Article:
All the Lufthansa staff also acted like they actually cared about me, and they even took my quirks into account (like not wanting to deal with US airports and Air Canada in wake of their post-christmas-bomb-plot insanity), even if it created more work for them to find a flight that I was happy with. Two thumbs up for Lufthansa and all the staff I had to deal with today.
Since I had an hour and a bit to waste before boarding, I decided to stop at a little restaurant and grab a bite to eat. Since a cappuccino was about the same price as beer, and I was in Germany, I opted for the beer, but stuck with my original choice of kuchen for the snack. After the guy behind me in line jokingly made fun of me for this combination (and took me for an american, gah – it this combination really so uncouth?!), I got to thinking – and there are quite a few similarities between the two. They’re practically the same food! Ok, obviously I exaggerate, but still. They both have wheat, sugar and yeast… and the kuchen even had apricots, which my favourite beer (McAuslan Apricot Wheat) also has. See?! My seemingly choices actually have logic behind them! Also, once again I was tricked by the exchange rate – my little snack ended up costing me $15USD. Damn you, Europe!
The last few days in Kiev went pretty well. I finally got to see a bunch of my own friends. Visited with 4 old classmates, as well as two of the girls I used to play tennis with. We spent lovely afternoons drinking coffee and talking about… well, just about everything. It’s immensely heartening to meet with people so many years later, and still have such a great time. And to have them change so little from the people you remember. It’s also a great feeling to know that most of these people are doing well in their lives. Now that I have their email addresses I hope I can stay in touch a little bit better, since it turns out none of us are that great at Facebook et al.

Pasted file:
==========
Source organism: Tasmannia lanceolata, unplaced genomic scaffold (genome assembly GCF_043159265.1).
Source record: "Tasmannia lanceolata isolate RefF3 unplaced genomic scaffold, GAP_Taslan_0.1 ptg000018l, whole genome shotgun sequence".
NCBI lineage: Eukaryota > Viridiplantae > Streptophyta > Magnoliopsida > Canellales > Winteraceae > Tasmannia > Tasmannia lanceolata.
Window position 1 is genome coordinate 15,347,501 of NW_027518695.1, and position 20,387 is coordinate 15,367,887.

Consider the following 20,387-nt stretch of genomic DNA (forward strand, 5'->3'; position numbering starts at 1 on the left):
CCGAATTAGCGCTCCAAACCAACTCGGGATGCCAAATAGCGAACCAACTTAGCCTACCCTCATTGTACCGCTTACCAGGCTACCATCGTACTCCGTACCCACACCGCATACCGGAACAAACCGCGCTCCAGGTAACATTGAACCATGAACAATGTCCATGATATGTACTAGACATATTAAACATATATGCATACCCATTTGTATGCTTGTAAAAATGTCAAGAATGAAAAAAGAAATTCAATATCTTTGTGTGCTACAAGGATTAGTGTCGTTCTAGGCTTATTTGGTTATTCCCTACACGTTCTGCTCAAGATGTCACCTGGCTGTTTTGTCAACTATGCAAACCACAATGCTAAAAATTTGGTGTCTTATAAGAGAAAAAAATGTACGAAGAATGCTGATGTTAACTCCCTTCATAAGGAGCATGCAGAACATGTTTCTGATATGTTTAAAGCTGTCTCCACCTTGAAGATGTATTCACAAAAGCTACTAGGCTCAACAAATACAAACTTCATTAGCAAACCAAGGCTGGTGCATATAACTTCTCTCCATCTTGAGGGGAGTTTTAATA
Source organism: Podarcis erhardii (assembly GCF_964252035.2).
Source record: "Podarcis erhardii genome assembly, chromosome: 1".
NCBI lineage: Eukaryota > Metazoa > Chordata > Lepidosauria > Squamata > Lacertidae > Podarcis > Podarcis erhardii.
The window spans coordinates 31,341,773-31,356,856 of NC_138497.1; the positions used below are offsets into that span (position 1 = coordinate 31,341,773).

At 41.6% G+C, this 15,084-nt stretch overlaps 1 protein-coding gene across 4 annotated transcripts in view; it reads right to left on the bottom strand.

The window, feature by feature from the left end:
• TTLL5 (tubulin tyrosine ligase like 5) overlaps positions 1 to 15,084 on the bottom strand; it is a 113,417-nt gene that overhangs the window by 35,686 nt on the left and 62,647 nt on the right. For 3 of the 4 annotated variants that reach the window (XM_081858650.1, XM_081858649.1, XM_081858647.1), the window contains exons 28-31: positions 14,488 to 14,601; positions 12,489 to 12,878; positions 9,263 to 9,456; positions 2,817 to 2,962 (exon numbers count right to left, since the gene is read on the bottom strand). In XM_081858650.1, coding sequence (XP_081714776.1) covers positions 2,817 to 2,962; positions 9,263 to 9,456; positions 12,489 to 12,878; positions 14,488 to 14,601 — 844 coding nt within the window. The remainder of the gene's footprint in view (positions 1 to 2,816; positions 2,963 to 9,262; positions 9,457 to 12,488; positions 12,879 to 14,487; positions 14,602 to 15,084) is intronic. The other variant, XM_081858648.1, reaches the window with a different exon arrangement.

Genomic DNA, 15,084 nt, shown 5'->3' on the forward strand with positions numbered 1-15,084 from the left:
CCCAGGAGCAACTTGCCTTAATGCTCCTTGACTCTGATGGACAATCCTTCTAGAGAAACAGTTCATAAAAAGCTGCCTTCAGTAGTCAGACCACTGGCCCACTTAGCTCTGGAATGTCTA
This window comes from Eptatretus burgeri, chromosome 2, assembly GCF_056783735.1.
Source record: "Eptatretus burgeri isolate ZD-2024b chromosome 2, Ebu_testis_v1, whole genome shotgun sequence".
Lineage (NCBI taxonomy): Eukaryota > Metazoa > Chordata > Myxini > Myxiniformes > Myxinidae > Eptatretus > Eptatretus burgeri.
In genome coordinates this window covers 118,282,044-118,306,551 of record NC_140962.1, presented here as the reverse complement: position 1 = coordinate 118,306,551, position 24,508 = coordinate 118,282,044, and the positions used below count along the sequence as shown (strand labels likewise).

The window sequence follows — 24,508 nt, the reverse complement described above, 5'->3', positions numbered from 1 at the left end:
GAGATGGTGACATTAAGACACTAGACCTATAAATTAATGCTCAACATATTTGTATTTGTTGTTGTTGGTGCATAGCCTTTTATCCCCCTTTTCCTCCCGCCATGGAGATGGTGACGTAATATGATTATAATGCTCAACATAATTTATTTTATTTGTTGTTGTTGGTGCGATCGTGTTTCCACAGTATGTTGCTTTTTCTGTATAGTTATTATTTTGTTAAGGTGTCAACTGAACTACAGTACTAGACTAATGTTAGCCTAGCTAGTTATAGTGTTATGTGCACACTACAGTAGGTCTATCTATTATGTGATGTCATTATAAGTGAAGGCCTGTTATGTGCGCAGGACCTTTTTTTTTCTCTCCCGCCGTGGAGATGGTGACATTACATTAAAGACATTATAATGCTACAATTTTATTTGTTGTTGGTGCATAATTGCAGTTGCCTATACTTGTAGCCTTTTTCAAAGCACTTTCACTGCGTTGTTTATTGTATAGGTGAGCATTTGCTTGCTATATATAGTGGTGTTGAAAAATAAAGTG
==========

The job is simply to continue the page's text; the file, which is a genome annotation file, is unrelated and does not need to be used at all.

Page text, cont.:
One thing I’ve noticed is that of the old friends I’ve seen men have changed a lot more than women have – to the point that I would have had a hard time recognizing some of them if I passed by them on the street. I guess there’s some payoff after all to women putting so much time into looking after themselves?
I also got to spend a lot more time with my grandfather. When caught one-on-one, he actually likes to talk a fair bit, and his stories offer a fascinating glance at someone I’ve never known that well. We also went to visit my grandmother’s grave at the cemetery, on a beautifully snowy and peaceful day. Hearing him talk about my grandmother, though, evokes sadness of the kind that brings almost physical pain. It’s a good example of special relationships that exist in the world, but also a jarring reminder that the loss of such a long-time and close partner is a hard one to get over.
I’m glad I visited when I did, but I also wish I’d come at a different time, since the weather was horrible for pictures, and many people were away or busy with family stuff since the period between New Year’s and Orthodox Christmas (7th) is vacation and family time. I’ve already had a few offers from people willing to show us around to see other cities/areas of the country, and Dan may be able to convince me to take them up on that in a few years’ time. It’s the random little things like the murals on these buildings that I’m sure he’s dying to see.